Thursday, August 28, 2008

Wednesday, August 27, 2008

See how their gardens grow!

When I arrived, I was amazed by the beautiful flower gardens at nearly every home in town. Roses were blooming in profusion, there were beds overflowing with annuals, clematis vines like blankets of blossoms! I was inspired and thought, “Maybe now my thumb will turn green and I too will be a successful German gardener!”

I am less enchanted now because I think I know the secret to their success- rain. Almost every day- sometimes all day, sometimes several brief showers. And cool temperatures. I may be biased but it seems that the average daily temp has been 65 degrees. Do keep in mind that I have been here through July and August- summer months! Hot, dry months, right?

At first people were saying that this weather was normal, but now even the natives are restless. The summer has been cooler and wetter than normal. It’s creating a problem for the farmers who can’t harvest their oats and wheat. It is no fun for all the tourists who come to north Germany’s coastlines for summer holidays on the beach. And it’s not easy for me, trying to dry my clothes on the line, looking at the sky twenty times a day trying to outmaneuver the rain clouds!

So, for better or worse, rain and cool summer weather seem to be the keys to lovely and colorful gardens. When it stops raining I’ll have to head out and take more pictures for you!

Oh, and in case you’re wondering, I haven’t planted a single flower!

Saturday, August 23, 2008

Our New Car

When we lived in Kalamazoo we drove a Volkswagen Jetta - a German made automobile. In Germany, we drive a Ford Focus. I know, hee hee, laugh it up. I’ll have you know, our Ford Focus was made in Düsseldorf, Germany. Here are a few more interesting facts about our new automobile:

  • "6.3 L/100” or 6.3 liters of diesel fuel per 100 kilometers or 38 miles per gallon.
  • It will comfortably fit 2 expatriates, 3 visitors and lots of luggage.
  • It can haul 1 dining table, 2 chairs, 2 shelving units, 1 shower rod, 4 bathroom light fixtures, 1 kitchen light fixture, 4 closet organizers, 2 sets of curtains and 4 passengers home from IKEA. (See photo).
  • It has a “navi” (GPS navigation system) for all of Europe. The navi lady speaks both German and English fluently.
  • It is equipped with fog lamps and heated seats, but not cruise control.
  • It has manual transmission, as most cars in Germany have. This is still quite notable to Jackie…
  • It has front wheel drive and special tires for the winter.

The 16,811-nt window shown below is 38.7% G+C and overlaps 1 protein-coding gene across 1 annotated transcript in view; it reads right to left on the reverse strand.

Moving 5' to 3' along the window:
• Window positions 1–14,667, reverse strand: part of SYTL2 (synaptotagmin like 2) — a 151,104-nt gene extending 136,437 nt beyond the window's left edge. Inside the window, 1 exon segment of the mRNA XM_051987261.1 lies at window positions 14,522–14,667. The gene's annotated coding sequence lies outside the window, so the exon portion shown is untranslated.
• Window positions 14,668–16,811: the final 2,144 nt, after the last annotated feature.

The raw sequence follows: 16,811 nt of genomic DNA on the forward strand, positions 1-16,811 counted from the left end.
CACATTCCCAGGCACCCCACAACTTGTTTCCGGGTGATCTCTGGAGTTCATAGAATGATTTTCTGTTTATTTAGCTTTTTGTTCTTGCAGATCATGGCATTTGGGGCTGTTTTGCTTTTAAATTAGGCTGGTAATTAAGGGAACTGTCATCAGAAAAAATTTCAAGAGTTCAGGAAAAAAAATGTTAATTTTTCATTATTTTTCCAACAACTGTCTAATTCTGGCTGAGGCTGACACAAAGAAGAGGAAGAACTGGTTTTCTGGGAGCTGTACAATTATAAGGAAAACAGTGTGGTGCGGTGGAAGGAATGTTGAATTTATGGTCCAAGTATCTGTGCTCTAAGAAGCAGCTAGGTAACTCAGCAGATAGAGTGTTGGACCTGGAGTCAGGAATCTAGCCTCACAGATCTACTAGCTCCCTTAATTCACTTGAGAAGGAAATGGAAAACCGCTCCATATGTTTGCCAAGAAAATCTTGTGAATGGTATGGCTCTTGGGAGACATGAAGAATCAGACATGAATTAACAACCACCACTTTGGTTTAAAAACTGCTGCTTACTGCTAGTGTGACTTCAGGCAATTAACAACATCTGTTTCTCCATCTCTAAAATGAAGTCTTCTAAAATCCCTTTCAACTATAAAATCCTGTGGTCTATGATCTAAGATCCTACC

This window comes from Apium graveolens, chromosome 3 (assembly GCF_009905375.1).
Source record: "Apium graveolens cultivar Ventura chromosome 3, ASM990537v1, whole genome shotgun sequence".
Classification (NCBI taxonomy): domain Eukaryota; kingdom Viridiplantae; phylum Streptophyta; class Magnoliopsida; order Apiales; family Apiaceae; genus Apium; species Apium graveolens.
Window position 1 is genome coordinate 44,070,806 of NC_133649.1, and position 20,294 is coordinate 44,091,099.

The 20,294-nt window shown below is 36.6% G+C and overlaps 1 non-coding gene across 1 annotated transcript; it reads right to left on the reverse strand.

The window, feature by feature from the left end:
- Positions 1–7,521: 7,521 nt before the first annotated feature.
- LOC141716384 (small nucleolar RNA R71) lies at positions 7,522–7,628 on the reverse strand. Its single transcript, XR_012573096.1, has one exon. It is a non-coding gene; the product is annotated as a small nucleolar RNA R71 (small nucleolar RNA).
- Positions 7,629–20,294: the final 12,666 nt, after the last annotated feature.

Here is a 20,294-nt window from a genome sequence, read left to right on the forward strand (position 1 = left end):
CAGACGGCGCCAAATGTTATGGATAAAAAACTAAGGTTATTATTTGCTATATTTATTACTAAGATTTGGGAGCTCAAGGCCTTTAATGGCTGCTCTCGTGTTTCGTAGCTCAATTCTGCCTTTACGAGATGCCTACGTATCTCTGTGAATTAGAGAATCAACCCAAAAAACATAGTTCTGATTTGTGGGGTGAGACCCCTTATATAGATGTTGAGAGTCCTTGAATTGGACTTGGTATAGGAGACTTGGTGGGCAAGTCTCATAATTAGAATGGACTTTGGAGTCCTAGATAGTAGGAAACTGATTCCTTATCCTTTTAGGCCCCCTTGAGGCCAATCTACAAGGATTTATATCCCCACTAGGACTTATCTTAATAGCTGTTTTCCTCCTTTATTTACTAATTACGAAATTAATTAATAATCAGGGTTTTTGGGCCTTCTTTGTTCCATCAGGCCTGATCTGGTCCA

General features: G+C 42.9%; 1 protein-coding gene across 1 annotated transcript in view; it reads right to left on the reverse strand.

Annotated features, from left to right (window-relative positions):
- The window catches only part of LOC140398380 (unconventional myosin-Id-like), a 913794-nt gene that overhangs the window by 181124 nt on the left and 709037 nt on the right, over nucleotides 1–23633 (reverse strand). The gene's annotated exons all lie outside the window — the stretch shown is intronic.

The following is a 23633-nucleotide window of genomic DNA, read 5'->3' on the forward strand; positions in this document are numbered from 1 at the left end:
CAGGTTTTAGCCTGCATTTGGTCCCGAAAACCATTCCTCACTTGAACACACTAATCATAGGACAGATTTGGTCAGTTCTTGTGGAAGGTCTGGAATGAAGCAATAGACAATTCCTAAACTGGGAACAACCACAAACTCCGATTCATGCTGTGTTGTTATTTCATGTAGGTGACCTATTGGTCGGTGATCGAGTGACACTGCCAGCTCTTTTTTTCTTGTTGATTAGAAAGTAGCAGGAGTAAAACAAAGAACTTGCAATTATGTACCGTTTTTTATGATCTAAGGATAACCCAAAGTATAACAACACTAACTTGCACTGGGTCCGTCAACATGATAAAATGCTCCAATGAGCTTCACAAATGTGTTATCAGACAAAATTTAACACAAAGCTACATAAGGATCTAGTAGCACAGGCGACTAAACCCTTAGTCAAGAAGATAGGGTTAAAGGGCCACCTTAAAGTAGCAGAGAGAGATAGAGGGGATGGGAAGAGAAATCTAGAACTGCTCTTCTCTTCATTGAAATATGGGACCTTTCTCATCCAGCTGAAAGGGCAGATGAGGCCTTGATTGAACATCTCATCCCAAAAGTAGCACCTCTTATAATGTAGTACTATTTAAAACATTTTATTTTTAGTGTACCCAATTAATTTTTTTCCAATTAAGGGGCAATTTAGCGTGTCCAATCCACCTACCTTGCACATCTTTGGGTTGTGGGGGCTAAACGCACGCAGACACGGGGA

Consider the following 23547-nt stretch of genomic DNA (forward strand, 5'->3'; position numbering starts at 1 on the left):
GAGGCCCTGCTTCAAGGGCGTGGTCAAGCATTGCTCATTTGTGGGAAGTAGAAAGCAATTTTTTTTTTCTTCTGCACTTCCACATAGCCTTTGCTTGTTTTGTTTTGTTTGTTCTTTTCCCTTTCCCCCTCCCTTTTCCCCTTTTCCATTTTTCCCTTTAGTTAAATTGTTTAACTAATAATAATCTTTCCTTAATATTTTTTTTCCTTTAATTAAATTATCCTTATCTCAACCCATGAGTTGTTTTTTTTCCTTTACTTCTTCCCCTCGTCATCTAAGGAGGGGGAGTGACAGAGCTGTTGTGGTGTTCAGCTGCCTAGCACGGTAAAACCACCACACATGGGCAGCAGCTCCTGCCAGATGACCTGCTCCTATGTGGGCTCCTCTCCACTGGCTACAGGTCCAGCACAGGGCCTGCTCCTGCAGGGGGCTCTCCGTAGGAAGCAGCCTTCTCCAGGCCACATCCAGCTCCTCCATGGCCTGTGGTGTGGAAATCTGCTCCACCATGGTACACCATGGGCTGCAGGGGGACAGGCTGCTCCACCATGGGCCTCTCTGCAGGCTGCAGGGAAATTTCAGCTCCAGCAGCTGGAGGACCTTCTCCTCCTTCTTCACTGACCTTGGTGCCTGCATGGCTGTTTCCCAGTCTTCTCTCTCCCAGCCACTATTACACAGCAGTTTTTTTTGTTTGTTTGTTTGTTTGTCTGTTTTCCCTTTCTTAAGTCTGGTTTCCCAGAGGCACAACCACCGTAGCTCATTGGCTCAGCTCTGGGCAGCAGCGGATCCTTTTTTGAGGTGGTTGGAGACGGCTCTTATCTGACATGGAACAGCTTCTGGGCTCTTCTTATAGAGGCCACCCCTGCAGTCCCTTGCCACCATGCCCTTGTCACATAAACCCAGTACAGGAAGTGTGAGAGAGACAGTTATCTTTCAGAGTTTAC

• The driver and passenger have power windows, but people in back have to crank the old fashioned way.
  • It has a plug for your MP3 player.
  • The stereo controls are on the steering wheel.
  • It has a turbo engine, plenty fast on the autobahn where there is no speed limit.

Tuesday, August 19, 2008

Small-town Carnival

What's the same? What's different? We ask ourselves these questions for just about everything we encounter here. A few weeks ago, we went with our friends to a summer festival in a nearby small town called Suderbrarup. On most accounts, it was just what you would expect for a small-town carnival- junk food, corny games that you aren't meant to win, dangerous-looking rides, beer tents and loud music from twenty years ago!
There must have been a dozen candy stands! That's one (bright pink) just behind us in the photo. They were filled with chocolates, licorice of many flavors, nuts, gummies, etc. There were also giant heart-shaped cookies elaborately decorated with icing, with strings so you could wear them around your neck. I didn't bother getting one, as I think they were gingerbread cookies (not my favorite). Instead, we tried apfeltasche, which is the same concept as a McDonald's apple pie but tastes ten times better.

We rode the ferris wheel and that gave us a neat view of the surrounding area. Rolling fields and pastures as far as the eye could see, dotted with eighteenth-century church steeples and ultra-modern wind turbines. We also rode something whose name translates to Dream of Love! It was just one of those mini-roller coasters that go in a circle- fast, slow, backwards and all the while blaring music by Bon Jovi and Backstreet Boys. We got laughing so hard at our friend Maren, who is easily excitable and screamed the whole time, that we had tears getting ripped out of the corners of our eyes! Such fun!

There were helium balloons and stuffed animals. Spongebob Squarepants is very popular. You probably didn't know that he and his friends speak fluent German! They do- I've seen them on TV! Bob the Builder is also popular, but people seem to know all the pop culture cartoon characters from America.

Some of the carnival rides seemed really outdated- one for kids had the Smurfs painted on it! Another ride had this picture of Uncle Sam with the sign that reads,"I want you!" Huh? Surely, we are not recruiting for our armed forces in Germany! Aaron and I have so many good laughs over stuff like that. I'm sure our friends think we have strange senses of humor, but then again, with our mangled German they get plenty of chances to laugh when we don't know what's funny!

Sunday, August 17, 2008

Denmark for a day